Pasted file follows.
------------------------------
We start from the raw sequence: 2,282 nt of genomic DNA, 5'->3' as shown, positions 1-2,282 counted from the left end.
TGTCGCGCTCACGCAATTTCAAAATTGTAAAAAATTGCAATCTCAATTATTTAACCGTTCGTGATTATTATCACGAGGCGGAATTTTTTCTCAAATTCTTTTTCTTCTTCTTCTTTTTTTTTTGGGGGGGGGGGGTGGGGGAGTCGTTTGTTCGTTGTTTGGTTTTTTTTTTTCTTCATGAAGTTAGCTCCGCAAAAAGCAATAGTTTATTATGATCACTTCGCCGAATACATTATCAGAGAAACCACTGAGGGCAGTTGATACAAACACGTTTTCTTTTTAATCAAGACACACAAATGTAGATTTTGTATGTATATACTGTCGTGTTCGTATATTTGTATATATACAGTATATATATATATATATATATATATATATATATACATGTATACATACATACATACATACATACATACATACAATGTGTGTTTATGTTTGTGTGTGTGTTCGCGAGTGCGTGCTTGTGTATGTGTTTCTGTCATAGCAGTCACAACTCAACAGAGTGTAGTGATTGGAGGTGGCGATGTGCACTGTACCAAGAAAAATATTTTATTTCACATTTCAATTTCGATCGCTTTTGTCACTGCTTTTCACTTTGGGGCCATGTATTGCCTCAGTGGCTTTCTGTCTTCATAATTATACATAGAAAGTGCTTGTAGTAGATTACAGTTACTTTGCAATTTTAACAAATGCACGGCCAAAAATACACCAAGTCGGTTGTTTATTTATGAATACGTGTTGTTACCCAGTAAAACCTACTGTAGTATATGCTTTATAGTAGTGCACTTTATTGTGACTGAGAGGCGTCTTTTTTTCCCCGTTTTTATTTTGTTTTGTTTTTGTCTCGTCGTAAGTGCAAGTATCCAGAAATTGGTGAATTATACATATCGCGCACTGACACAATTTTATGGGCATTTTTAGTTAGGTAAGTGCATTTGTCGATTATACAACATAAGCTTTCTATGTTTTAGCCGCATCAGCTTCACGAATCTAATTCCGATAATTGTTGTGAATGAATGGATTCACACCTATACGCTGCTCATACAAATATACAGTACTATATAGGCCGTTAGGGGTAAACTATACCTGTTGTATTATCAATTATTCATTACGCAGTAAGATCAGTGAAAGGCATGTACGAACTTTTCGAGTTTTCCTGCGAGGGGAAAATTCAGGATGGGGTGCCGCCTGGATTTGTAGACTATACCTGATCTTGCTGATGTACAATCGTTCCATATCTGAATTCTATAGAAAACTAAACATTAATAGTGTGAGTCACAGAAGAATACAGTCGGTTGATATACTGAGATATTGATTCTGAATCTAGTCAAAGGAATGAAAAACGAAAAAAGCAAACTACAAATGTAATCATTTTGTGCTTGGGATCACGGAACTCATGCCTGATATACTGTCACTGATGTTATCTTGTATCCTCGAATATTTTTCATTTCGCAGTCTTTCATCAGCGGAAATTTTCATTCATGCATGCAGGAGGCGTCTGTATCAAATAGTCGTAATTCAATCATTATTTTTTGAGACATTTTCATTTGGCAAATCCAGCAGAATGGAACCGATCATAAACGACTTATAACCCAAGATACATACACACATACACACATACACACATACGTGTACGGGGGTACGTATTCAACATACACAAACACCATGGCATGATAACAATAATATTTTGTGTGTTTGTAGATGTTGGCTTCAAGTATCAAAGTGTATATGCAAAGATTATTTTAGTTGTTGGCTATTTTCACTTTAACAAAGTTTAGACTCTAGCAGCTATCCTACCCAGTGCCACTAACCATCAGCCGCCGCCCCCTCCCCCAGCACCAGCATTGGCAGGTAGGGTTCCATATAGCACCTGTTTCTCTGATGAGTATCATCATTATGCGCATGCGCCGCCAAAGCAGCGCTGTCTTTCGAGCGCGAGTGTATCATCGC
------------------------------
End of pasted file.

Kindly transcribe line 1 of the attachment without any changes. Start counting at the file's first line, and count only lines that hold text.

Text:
We start from the raw sequence: 2,282 nt of genomic DNA, 5'->3' as shown, positions 1-2,282 counted from the left end.